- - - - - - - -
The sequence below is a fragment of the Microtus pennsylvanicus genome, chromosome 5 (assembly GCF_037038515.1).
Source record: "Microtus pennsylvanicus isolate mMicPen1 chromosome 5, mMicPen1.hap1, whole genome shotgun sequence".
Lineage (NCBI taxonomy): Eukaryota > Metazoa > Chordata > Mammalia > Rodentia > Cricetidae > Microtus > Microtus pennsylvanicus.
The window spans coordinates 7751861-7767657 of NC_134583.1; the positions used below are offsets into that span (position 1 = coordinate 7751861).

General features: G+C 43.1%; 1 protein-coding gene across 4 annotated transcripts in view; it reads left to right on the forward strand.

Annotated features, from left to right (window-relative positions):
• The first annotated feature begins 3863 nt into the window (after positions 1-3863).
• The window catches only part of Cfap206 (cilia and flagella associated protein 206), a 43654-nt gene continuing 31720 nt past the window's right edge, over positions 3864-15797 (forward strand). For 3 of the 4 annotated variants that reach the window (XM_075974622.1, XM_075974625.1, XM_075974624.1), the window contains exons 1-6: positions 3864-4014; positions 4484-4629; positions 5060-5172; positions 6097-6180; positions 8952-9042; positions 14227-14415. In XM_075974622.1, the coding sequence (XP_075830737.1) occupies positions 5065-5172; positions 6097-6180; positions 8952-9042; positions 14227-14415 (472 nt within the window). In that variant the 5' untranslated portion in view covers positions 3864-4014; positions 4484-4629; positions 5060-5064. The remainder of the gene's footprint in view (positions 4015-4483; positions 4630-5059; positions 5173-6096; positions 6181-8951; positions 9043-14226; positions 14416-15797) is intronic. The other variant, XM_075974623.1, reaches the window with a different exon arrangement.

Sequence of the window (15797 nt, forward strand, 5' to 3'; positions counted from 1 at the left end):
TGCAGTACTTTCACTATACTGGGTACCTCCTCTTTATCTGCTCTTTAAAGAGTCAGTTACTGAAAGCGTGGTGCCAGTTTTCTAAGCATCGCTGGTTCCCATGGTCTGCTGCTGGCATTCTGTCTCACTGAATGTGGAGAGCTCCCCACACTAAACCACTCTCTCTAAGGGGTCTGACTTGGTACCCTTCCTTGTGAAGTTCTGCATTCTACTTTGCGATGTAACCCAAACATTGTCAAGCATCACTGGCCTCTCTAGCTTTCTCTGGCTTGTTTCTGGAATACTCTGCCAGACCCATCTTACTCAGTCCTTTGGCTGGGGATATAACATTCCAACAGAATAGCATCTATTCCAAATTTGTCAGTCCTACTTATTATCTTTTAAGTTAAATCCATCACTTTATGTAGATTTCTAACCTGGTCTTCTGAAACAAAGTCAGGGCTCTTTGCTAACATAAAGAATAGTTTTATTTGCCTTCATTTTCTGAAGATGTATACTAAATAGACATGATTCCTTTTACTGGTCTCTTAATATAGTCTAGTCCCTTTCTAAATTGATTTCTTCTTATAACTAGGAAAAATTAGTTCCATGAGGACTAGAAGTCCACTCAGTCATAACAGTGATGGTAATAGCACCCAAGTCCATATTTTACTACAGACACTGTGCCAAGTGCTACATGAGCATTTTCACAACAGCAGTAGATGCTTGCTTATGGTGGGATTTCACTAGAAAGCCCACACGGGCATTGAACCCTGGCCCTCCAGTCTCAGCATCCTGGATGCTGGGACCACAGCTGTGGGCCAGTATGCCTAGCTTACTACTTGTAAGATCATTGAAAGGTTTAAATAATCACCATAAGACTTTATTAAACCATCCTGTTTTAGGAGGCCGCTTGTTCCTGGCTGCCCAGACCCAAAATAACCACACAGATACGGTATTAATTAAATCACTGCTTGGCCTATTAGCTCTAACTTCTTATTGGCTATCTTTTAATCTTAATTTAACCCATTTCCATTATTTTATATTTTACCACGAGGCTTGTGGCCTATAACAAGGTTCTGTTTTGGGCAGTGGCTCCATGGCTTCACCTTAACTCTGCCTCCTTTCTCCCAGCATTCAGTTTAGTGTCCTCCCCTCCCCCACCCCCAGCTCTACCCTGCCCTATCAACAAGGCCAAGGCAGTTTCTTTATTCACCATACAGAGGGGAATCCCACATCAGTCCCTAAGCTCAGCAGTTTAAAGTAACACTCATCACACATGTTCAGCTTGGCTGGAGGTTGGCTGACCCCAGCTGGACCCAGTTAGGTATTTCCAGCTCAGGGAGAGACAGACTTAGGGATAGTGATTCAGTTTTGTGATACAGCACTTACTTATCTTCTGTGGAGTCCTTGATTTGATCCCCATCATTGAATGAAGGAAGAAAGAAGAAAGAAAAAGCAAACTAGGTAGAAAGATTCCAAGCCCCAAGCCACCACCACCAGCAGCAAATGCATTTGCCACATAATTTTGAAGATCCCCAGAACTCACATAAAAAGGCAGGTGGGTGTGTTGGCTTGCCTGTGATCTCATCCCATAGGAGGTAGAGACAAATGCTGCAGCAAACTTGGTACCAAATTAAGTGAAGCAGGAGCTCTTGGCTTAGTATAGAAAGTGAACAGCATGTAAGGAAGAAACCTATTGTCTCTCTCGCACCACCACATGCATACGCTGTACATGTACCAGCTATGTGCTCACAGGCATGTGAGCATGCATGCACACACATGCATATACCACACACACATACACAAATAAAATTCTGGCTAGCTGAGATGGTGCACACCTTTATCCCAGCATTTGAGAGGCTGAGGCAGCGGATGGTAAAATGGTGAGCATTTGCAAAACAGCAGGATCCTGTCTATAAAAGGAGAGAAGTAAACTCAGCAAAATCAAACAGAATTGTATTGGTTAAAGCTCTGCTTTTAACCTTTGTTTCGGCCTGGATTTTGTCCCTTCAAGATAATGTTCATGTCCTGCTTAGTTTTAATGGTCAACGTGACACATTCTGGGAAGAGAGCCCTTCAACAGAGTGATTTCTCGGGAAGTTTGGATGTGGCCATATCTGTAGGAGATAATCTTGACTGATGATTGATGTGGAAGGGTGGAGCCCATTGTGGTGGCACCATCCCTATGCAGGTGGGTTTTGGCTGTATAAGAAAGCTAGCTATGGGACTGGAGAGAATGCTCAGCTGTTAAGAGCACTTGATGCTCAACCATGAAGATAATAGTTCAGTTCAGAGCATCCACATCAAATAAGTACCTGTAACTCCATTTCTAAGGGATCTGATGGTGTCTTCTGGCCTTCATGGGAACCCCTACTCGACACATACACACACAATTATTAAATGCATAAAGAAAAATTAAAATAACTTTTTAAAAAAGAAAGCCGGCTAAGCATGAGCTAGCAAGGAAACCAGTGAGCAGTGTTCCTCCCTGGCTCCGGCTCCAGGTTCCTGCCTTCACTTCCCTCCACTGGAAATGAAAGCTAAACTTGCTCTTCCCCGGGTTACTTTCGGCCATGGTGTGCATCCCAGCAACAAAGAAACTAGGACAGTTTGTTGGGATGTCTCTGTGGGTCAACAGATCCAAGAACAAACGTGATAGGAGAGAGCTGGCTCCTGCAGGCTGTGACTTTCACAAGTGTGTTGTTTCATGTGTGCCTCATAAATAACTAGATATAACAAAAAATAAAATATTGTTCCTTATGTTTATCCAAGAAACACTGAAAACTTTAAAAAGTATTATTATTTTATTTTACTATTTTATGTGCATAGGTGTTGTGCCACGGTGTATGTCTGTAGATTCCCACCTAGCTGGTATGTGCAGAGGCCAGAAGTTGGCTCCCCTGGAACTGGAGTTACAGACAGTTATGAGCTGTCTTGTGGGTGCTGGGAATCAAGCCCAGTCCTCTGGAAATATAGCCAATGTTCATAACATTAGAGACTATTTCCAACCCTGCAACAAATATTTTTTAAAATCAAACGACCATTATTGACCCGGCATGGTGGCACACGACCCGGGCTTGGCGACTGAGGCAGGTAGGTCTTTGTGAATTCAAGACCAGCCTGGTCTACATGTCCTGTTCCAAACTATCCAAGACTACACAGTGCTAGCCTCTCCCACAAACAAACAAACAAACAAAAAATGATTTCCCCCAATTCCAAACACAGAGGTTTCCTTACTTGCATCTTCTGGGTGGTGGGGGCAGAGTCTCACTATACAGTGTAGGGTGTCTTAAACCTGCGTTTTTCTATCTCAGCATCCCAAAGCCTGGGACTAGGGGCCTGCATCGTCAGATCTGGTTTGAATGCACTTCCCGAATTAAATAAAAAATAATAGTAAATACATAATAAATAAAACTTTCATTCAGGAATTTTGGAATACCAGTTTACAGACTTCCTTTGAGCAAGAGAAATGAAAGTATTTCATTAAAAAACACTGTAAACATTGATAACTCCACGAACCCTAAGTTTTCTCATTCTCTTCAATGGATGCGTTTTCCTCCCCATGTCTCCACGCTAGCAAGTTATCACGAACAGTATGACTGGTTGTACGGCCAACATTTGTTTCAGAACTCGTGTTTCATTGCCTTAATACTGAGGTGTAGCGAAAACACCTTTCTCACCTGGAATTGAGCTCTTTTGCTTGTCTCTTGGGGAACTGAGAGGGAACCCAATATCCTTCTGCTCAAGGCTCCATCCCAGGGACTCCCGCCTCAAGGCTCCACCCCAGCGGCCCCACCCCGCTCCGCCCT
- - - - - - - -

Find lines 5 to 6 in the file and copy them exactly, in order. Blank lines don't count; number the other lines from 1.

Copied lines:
General features: G+C 43.1%; 1 protein-coding gene across 4 annotated transcripts in view; it reads left to right on the forward strand.

Annotated features, from left to right (window-relative positions):